Important Australian + International Fine Art
10 April 2019


(1924 – 2011)

oil on composition board

120.0 x 173.0 cm

signed lower left: David Boyd

$70,000 – 90,000
Sold for $82,960 (inc. BP) in Auction 57 - 10 April 2019, Sydney

Victorian Artists’ Society, Melbourne
Paul Morawetz, Victoria
Frederick William Olver, Melbourne
Thence by descent
Keith Frederick Olver, Melbourne
Thence by descent
Private collection, Melbourne


Antipodeans, Victorian Artists’ Society, Melbourne, 4 – 15 August 1959, cat. 21
David Boyd: A Retrospective, The Commonwealth Institute Art Gallery, London, 18 April – 11 May 1969; touring to Commonwealth Institute Art Gallery, Scotland, 22 May – 7 June 1969; and City Art Gallery, Sheffield, 19 July-17 August 1969, cat. 13 (as ‘Her betrothed drowned’) (label attached verso)
The Antipodeans: Another Chapter, Lauraine Diggins Fine Art, Melbourne, 17 October – 4 November 1988; Nolan Gallery, Lanyon, Australian Capital Territory, 12 November 1988 – 8 January 1989; S.H. Ervin Gallery, Sydney, 21 January – 26 February 1989 (as ‘Her Betrothed Drowning’) (label attached verso)


Blackman, B., ‘The Antipodean Affair’, Art and Australia, Ure Smith, Sydney, vol. 5, no. 4, March 1968, p. 613 (illus. as ‘The drowning of her betrothed’)
Daily Telegraph, London, 31 May 1968, unpaginated (illus.)
David Boyd: A Retrospective, The Commonwealth Institute Art Gallery, London, 1969, cat. 13 (illus. as ‘Her betrothed drowned’)
Benko, N., The Art of David Boyd, Lidums, Adelaide, 1973, pp. 32, 35 (illus. as ‘Her betrothed drowned’

Catalogue text

In 1959, a group of seven Australian artists and one historian joined under the collective name of ‘Antipodeans’. Although they only held one exhibition together, it was an outstanding financial success, but it also attracted its fair share of hostility, not least for the inclusion of David Boyd’s raw, uncompromising paintings which confronted the atrocities committed by settlers against the indigenous Tasmanians. One of these was Truganini – The Drowning of her Betrothed, 1959, an integral example from the five-painting cycle based around the brutal humiliations suffered by the young Truganini (Lalla Rookh). With hindsight, these are now recognised as historically important images, marking the first time an Australian artist dared to depict this dark chapter of Australian history and show it specifically to non-Indigenous eyes.1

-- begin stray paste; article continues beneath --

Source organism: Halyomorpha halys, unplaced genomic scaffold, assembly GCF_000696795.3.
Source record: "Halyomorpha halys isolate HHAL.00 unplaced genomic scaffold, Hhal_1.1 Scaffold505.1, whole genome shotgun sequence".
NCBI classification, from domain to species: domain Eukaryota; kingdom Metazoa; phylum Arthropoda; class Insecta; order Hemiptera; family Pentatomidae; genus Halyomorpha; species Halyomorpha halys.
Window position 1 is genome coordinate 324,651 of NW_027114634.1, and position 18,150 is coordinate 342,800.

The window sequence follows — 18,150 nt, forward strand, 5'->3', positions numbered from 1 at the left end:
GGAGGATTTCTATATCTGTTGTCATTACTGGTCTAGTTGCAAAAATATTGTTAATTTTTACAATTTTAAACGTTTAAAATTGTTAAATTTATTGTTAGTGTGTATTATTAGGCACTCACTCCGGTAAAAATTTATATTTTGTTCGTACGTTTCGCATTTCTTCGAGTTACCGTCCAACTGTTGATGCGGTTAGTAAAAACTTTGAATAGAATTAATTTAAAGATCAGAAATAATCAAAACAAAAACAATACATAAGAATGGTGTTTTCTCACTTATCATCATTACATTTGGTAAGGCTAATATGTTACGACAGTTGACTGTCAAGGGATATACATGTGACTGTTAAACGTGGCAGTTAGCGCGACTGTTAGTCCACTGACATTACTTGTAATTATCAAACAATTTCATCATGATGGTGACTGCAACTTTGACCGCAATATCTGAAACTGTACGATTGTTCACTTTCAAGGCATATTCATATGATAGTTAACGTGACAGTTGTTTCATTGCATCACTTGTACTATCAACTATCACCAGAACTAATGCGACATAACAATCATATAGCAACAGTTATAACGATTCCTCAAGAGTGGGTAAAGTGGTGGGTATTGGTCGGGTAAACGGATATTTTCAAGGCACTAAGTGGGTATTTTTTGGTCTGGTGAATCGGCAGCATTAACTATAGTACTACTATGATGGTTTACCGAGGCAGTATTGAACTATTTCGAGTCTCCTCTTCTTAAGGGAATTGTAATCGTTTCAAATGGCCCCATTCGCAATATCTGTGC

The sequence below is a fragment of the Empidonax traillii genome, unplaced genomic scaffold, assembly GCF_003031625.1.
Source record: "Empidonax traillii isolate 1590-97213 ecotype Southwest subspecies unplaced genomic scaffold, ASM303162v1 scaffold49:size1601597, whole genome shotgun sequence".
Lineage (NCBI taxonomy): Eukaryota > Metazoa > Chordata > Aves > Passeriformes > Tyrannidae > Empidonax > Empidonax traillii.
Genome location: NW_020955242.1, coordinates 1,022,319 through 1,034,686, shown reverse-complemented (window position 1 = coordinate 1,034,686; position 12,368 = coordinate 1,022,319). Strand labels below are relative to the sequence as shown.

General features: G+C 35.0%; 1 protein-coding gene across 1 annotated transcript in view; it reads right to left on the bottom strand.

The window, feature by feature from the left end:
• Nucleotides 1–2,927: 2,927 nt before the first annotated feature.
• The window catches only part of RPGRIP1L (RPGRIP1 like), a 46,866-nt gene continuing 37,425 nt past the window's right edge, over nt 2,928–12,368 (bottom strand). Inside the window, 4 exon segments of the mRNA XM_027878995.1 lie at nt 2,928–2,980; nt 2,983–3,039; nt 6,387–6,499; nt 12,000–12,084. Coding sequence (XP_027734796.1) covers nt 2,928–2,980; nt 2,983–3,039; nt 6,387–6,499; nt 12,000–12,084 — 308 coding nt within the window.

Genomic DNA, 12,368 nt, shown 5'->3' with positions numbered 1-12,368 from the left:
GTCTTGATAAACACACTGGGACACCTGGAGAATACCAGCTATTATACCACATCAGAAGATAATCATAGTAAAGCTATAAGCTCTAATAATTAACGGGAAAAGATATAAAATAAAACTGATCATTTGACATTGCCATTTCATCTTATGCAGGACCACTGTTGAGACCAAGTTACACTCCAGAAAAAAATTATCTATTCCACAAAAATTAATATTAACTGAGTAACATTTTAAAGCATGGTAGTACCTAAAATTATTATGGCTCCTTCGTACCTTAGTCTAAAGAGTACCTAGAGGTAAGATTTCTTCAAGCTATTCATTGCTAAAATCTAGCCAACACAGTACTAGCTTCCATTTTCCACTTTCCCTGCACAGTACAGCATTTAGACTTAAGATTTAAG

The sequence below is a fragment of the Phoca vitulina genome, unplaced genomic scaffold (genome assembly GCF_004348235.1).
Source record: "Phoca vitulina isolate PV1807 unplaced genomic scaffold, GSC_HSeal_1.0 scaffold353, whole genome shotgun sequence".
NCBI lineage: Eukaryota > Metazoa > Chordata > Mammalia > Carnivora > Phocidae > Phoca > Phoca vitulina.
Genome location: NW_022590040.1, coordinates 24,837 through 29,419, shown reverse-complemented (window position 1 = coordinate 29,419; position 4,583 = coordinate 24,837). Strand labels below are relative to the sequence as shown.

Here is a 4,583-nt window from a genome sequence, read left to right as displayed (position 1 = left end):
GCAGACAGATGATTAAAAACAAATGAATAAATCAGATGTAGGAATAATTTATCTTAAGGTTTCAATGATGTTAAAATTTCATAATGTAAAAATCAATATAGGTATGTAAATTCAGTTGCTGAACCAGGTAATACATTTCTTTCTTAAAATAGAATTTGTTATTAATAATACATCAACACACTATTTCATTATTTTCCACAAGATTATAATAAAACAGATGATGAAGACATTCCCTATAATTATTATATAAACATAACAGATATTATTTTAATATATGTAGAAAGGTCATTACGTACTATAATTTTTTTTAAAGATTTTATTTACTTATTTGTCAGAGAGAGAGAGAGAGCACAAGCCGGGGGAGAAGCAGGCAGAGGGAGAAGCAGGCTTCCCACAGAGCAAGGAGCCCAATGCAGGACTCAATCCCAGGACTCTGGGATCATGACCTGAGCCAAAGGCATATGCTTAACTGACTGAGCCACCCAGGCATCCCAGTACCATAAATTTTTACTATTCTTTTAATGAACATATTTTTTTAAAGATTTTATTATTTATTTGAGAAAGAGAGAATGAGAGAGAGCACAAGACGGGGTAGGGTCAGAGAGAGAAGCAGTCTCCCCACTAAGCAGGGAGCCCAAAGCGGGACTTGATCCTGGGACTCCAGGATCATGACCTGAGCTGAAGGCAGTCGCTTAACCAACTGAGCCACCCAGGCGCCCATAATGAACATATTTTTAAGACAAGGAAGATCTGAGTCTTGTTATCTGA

David Boyd was born into an illustrious artistic family whose members were raised to be ethical and committed humanists. After the Second World War, Boyd studied at the National Gallery School, and held exhibitions of his paintings with fellow student John Yule in 1945 and 1946. With his wife Hermia, he moved to London in 1951 where the couple’s ceramic work soon attracted positive attention, which continued after their return to Melbourne in 1954. Boyd re-engaged with painting in the late 1950s producing a blunt suite of paintings based on Australian explorers, men usually depicted by artists as tragic heroes. In Boyd’s hands, they were otherwise exposed for their guile, ignorance and blatant racism.

Through discussions with his colleague Clifton Pugh and later, the art historian Bernard Smith, Boyd started gathering a group together who were all interested in pursuing figurative art over abstraction.2 Called the ‘Antipodeans’, their ideals covered a wide spectrum of topics including ‘political issues such as Aboriginal rights and the abolition of the White Australia policy … (believing) the artist’s role was to ask questions about the society in which he lived’.3 Held at the Victorian Artists’ Society in Melbourne, the exhibition witnessed ‘a mighty impressive opening. The gallery had never seen such crowds’.4 Unfortunately, the younger Boyd received negative commentary from ill-informed critics convinced he was simply grabbing onto the shirttails of his more prominent brother Arthur. In fact, David had been singularly appalled by all he’d read on the plight of Tasmania’s Aboriginal people; in Truganini – The Drowning of her Betrothed, for example, the young girl witnesses the mutilation and drowning of her fiancé by timber-getters as she is dragged off into sexual slavery. Above the sculptural cast of the faces, a small butterfly hovers, a spirit form of her ancestors. It is one small ray of hope amongst the madness. Returning to London on a Travelling Scholarship in 1960, Boyd subsequently enjoyed a successful decade as a painter culminating in a prestigious retrospective held at the Commonwealth Institute of Art. Here, the tables were turned with critics falling over each other to praise uncompromising works such as Truganini – The Drowning of her Betrothed, with the Sunday Telegraph proclaiming that the artist was ‘among the very best painters at work in this country, and certainly the most powerful image maker’.5 For David Boyd, this must have been sweet vindication.

1. There is one precedent, a solitary painting by Sidney Nolan (Aboriginal hunt, 1947) which is conversely dreamlike in its depiction of a person being forced off a cliff.
2. Also included were John Brack, Robert Dickerson, Charles Blackman, John Perceval and Arthur Boyd.
3. Haycroft, D., ‘The Making of a Manifesto’, Art and Australia, Fine Arts Press, Sydney, vol. 26, no. 2, Summer 1988, p. 285
4. David Boyd, quoted in Blackman, B., ‘The Antipodean Affair’, Art and Australia, Ure Smith, Sydney, vol. 5, no. 4, March 1968, p.611
5. Mullins, E., ‘Vuillard under the lamp’, Sunday Telegraph, London, 4 May 1969